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« Trainings, Books, Workshops, Retreats: When Is it Enough? | Main | Yoga-Related Goodies: A Few of My Favorite Things »

March 12, 2008

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Diane Cesa

Hi Karen -- I just love your comment. You've put into words what so many of us have experienced at one time or another on the mat. You've hit the nail on the head -- it comes back to acceptance. Let that nasty ole ego go! Thanks for sharing your experience!

Karen

My ego comes pouring out in the downward facing dog pose as it is a bit frustrating that I cannot hold that pose for longer than a few seconds. I have arthritis that gets in the way and I find myself pushing against that. I eventually accept my limits, but it is hard because I'm thinking that I won't get the most out of my yoga if I'm not "doing it right". <---That's my ego talking. :)

I test my limits, but in the end, I accept them.

Thank you for this thoughtfully written post. I think it speaks to most of us out there.

Diane

Thanks for your kind words Marion! The truth is -- we're all beginners! It can be hard not to get caught up in that whole "we stink at this because we don't know what we're doing" mentality. Still, I'd rather be a beginner than an expert who thinks he/she knows it all any day. Think of all of the experiences that "the expert" misses because the "I already know this" mindset is there. Good for you for finding such a wonderful teacher. Hang on to him/her because sometimes good ones are hard to find. Have fun learning!

Marion

Thank you for this entry - it really spoke to me. I'm a brand new beginner, and it's difficult to be the "worst" in the class sometimes. Yes, I know there is no best or worst, just sometimes I need a reminder. Thankfully, I have a beautiful, kind teacher who is encouraging and always says that the only "right" pose is the one that is right for you.

I've just stumbled across your website and I really love your writing. I am working through the archives now. You're in my favourites list for sure!

Diane

Hi Trisha --
I'm so sorry that you had such an awful teacher training experience. Talk about not embodying the true essence of yoga, eh? It's sad that yoga has taken on such a different meaning here now that the marketing execs have gotten hold of it. I think it's those of us who aren't perfect (which is everyone basically!!!) ARE yoga. Acceptance not perfection. Soul not ego. Being you not being "perfect." You expressed some wonderful thoughts here. Thank you for contributing.

trisha

a few years ago i went to a teacher training program where ego was rampant. i was there for self knowledge. i was the worst off physically, but i paid my money and asked questions. the teacher found fault with everything i did/said, including trying to humiliate me over my sanskrit pronunciation. (i later found that is was the instructor that was wrong...) most of the students were nurses and aerobics instructors who were more about ego than about spirit. it was sad, but educational.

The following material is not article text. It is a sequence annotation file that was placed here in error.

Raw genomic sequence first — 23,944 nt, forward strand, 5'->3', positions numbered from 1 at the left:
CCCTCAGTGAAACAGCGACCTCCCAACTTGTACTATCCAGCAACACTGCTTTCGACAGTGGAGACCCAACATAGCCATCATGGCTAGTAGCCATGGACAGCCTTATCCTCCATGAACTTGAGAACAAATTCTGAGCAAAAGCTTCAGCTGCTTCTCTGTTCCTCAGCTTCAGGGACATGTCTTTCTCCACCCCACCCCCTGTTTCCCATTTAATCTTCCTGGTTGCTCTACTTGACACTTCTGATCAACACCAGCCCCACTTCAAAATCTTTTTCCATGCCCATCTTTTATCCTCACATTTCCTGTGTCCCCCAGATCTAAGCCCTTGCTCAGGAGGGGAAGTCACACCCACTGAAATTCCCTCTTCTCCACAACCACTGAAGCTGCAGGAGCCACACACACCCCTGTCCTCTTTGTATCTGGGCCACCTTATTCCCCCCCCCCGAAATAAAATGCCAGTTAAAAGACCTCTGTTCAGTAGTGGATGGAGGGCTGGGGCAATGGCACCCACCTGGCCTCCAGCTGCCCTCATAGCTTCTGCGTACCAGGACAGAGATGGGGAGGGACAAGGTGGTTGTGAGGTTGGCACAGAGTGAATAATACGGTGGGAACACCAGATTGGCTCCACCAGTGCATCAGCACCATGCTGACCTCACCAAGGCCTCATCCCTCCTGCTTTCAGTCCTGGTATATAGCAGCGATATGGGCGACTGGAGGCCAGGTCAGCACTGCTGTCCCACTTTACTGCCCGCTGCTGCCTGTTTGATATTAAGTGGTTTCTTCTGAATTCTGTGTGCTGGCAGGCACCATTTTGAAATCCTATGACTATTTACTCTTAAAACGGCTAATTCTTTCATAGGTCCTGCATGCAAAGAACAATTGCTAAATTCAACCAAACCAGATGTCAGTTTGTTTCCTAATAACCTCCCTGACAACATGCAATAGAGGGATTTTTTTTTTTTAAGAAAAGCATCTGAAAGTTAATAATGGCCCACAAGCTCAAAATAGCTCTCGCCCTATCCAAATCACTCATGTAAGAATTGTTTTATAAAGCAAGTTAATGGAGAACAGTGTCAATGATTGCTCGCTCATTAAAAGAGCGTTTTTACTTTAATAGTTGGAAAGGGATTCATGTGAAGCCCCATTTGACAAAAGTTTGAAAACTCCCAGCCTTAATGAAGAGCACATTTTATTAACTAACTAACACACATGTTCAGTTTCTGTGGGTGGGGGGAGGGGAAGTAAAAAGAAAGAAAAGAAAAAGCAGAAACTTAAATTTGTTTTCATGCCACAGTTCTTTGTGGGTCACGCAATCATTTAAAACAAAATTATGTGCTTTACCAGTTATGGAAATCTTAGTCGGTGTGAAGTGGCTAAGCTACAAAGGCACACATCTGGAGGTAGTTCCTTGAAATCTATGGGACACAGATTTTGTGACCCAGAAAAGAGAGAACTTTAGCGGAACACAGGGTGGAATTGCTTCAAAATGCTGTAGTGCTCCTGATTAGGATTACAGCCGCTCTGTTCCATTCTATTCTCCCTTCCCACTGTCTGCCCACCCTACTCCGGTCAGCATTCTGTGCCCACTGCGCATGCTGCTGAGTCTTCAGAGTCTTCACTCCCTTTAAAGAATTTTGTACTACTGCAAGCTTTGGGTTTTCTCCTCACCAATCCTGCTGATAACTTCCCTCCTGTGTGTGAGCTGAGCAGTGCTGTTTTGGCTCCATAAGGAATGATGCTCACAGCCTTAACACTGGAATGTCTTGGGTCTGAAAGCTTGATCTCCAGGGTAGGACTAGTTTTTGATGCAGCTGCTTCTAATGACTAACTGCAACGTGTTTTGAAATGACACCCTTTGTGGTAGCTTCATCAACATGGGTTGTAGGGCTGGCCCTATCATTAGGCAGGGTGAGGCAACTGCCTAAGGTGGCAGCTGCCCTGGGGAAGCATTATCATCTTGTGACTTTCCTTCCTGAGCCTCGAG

i blame the yoga books and magazines and videos that show nothing but perfection. that's why so many people find yoga unapproachable. "i can't do THAT," i've heard more than once. in reality, it's those of us who AREN'T perfect who need yoga the most, and the farther from perfection we are, the more we get out of our practice.

leave your ego at the door. it's kinder to your body, and it's kinder to your students...

Diane

Hi slpete42 --
I like your junior high reference. I felt like that in a class or two and it was liberating to notice that. Your question about attainment is a biggie -- I think all yogis should ask themselves the questions you pose. Notice and praise are external whereas the other things you mention are more internal. I like to keep things internal (that's not to say, of course, that I don't go external now and again). That's what my practice is to me -- an internal pursuit.

slpete42

Thanks for writing. I like reading amd your discussions.

For me (an experienced beginner with Diane's orientation some, but also still pre-wheel), my keys are Diane's what's going on here (4) and breathing (1). They serve me well, I can still err, but not for long now.

I am so much more un-suffering now that these keys are used. Early on I practiced to win approval/acceptance by a teacher(s). Felt like I was in junior high again. Some confused thinking along several dimensions. Glad I made it through that.

In classes, too, sometimes notice and praise can come mainly for attainment. Likely important, too or more:
joy in practice?
breathing correct/approriate?
as a collective, happy to be here?
is energy/prana humming?
is asana honored as but the foundation of mindfulness, meditation, service and harmony?

slpete42

Thanks for writing. I like reading amd your discussions.

For me (an experienced beginner with Diane's orientation some, but also still pre-wheel), my keys are Diane's what's going on here (4) and breathing (1). They serve me well, I can still err, but not for long now.

I am so much more un-suffering now that these keys are used. Early on I practiced to win approval/acceptance by a teacher(s). Felt like I was in junior high again. Some confused thinking along several dimensions. Glad I made it through that.

In classes, too, sometimes notice and praise can come mainly for attainment. Likely important, too or more:
joy in practice?
breathing correct/approriate?
as a collective, happy to be here?
is energy/prana humming?
is asana honored as but the foundation of mindfulness, meditation, service and harmony?

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